British Foreign Secretary Boris Johnson said in a message on Twitter that the "extraordinary international response by our allies stands in history as the largest collective expulsion of Russian intelligence officers ever & will help defend our shared security."
"Russia cannot break international rules with impunity," he added.
House Speaker Ryan (Republican-Wisconsin) told RFE/RL in Prague that "the evidence is fairly clear in this particular case."
"I think the British have made their case pretty clear," he added. "And this is something that Russia has been doing, and this is something that we think that Russia has done. This should not be tolerated. This is not something that civil nations do."
At the UN in New York, U.S. Ambassador to the United Nations Nikki Haley said the United States was expelling 12 Russian UN diplomats because of action they had taken outside their official capacity that was an abuse of their privileges of residence.
"When we see these espionage tactics that are taking place right here at the heart of the UN, we can't have that. This is really not just us but multiple countries saying all of these actions have to stop," Haley told reporters.
In Washington, a White House spokesman said the United States would like to have a "cooperative relationship" with Russia but actions like Moscow's alleged "brazen" attack on the ex-Russian spy in Britain prevented that.
"Our relationship with Russia is frankly up to the Russian government and up to Vladimir Putin and others in senior leadership in Russia," Raj Shah told a news briefing.
Ukraine, which is not an EU member, said it would expel 13 Russian diplomats and reiterated that its diplomatic ties with Russia "are de facto frozen" because of Russia's illegal annexation of Crimea in March 2014 and its support for separatists in eastern Ukraine.
"Russia once again confirmed its dismissive attitude not only to the sovereignty of independent states, but also to the value of human life," Ukrainian President Petro Poroshenko said in a statement, adding that sanctions against Moscow should be tightened further.
'Despicable, Heinous Act'
Canada said it was also expelling four Russian diplomats who have been identified as intelligence officers or individuals who used diplomatic status to undermine the country’s security or interfere with its democracy.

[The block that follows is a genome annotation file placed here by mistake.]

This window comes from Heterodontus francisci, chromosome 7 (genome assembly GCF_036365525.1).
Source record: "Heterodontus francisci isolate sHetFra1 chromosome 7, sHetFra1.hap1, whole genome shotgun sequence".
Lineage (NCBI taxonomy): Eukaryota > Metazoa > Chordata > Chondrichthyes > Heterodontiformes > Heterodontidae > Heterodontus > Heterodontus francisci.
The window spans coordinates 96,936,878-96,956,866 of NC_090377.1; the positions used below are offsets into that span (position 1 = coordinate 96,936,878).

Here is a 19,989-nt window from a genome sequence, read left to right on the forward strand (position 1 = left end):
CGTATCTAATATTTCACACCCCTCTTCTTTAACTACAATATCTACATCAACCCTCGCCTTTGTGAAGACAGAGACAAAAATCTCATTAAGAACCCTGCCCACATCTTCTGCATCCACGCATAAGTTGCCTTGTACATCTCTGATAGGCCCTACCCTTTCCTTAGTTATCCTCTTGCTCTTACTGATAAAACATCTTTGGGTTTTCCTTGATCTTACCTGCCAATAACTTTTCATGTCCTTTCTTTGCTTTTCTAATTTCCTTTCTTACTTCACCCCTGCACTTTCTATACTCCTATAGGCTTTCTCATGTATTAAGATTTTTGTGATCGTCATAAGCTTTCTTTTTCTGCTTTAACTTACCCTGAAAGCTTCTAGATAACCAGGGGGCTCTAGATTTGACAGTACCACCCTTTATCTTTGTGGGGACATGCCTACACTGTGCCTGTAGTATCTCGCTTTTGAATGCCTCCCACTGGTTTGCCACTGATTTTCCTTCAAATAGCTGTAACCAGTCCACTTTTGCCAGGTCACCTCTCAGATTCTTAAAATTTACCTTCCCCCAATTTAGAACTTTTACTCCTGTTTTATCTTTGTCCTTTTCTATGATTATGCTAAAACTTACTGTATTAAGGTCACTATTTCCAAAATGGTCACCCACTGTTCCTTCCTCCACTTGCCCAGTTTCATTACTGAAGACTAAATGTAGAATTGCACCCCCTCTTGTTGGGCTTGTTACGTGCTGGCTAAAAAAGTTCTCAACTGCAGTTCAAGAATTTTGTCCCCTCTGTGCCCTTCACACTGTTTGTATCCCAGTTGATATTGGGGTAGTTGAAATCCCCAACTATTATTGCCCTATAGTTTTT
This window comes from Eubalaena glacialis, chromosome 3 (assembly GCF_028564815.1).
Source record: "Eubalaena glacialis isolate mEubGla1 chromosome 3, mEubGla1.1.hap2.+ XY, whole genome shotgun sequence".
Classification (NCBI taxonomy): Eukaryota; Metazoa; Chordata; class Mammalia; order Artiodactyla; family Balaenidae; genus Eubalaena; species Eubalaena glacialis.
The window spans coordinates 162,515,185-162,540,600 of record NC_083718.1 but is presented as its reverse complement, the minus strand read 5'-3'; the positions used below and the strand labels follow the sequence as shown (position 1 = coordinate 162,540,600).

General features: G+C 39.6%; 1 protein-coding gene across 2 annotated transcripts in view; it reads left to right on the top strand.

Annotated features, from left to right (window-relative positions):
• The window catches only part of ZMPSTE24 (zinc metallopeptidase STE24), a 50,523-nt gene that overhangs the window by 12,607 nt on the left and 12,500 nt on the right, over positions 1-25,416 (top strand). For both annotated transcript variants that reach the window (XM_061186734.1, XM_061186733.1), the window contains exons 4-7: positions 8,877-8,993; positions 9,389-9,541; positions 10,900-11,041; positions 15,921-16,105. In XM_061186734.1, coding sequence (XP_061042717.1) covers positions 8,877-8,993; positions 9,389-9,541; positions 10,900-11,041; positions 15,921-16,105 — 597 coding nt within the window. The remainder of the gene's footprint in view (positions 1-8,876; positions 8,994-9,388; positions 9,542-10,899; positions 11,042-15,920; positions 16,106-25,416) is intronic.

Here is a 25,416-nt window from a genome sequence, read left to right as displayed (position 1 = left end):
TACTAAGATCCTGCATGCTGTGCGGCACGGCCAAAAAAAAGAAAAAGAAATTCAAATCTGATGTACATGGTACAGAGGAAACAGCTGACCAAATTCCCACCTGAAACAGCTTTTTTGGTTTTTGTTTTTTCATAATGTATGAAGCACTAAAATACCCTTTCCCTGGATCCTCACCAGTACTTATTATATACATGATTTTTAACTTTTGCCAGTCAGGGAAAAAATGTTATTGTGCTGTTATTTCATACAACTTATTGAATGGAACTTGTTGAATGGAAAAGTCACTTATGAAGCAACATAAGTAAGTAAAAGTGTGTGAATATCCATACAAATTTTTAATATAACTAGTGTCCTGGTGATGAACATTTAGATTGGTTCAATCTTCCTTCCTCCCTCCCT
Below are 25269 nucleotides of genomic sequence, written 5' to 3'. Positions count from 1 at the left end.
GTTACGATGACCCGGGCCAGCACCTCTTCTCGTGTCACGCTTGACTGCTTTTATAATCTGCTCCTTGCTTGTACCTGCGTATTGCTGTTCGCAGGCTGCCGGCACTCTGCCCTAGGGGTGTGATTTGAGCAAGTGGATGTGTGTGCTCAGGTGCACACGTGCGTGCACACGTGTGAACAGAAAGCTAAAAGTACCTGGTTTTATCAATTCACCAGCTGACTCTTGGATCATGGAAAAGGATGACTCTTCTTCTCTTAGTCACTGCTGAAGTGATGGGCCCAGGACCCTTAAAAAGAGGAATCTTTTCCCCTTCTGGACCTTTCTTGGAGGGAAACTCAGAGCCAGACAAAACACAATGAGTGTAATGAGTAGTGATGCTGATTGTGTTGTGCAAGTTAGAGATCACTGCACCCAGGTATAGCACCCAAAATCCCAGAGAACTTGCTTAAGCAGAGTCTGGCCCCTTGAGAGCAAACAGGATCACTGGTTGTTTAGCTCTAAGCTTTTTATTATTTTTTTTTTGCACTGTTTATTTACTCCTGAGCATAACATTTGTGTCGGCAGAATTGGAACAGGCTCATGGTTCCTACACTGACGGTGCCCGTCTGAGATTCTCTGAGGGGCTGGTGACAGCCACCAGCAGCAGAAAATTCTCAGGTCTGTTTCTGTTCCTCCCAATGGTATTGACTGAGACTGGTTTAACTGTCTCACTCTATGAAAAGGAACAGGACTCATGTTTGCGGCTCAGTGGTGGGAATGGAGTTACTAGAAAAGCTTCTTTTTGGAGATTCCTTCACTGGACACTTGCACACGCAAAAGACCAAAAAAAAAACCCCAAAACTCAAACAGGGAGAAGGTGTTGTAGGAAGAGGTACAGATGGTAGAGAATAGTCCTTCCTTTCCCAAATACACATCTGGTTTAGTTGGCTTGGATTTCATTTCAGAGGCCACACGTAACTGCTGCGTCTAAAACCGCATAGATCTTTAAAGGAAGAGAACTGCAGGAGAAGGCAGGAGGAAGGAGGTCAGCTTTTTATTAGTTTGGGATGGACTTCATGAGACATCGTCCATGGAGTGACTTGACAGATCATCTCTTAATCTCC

Ottawa added that it was denying the applications of three more Russians seeking to become diplomatic staff.
“The nerve agent attack in Salisbury, on the soil of Canada's close partner and ally, is a despicable, heinous, and reckless act, potentially endangering the lives of hundreds," Foreign Minister Chrystia Freeland said in a statement.
Norway, Albania, and Macedonia were also among non-EU countries to announce plans to kick out Russian diplomatic staff.
Australian Prime Minister Malcolm Turnbull announced early on March 27 that he was expelling two Russian diplomats who he said were undeclared intelligence officers. He said it was "reckless" for Russia to commit "the first offensive use of chemical weapons in Europe since World War II."
Iceland said its leaders will not attend the World Cup in Russia this summer, and announced a "temporary postponement of all high-level bilateral dialogue with the Russian authorities."
In a statement on March 26, the Russian Foreign Ministry said the expulsions would not help "find those who are guilty" in the poisoning.
The ministry accused "Britain's allies" of "blindly following the principle of Euro-Atlantic unity at the expense of common sense."
"It is self-evident that this unfriendly step by this group of countries will not pass without a trace, and we will react."
Skripal, 66, is a former Russian military intelligence officer who was convicted of treason in 2006 after a court found that he passed the identities of Russian intelligence agents to Britain's Secret Intelligence Service, MI6.
He was one of four Russian prisoners released in 2010 in exchange for 10 Russian sleeper agents uncovered in the United States in one of the biggest spy swaps since the Cold War.
He and his daughter fell ill one day after Yulia Skripal, 33, arrived on a visit from Moscow, where she had been living.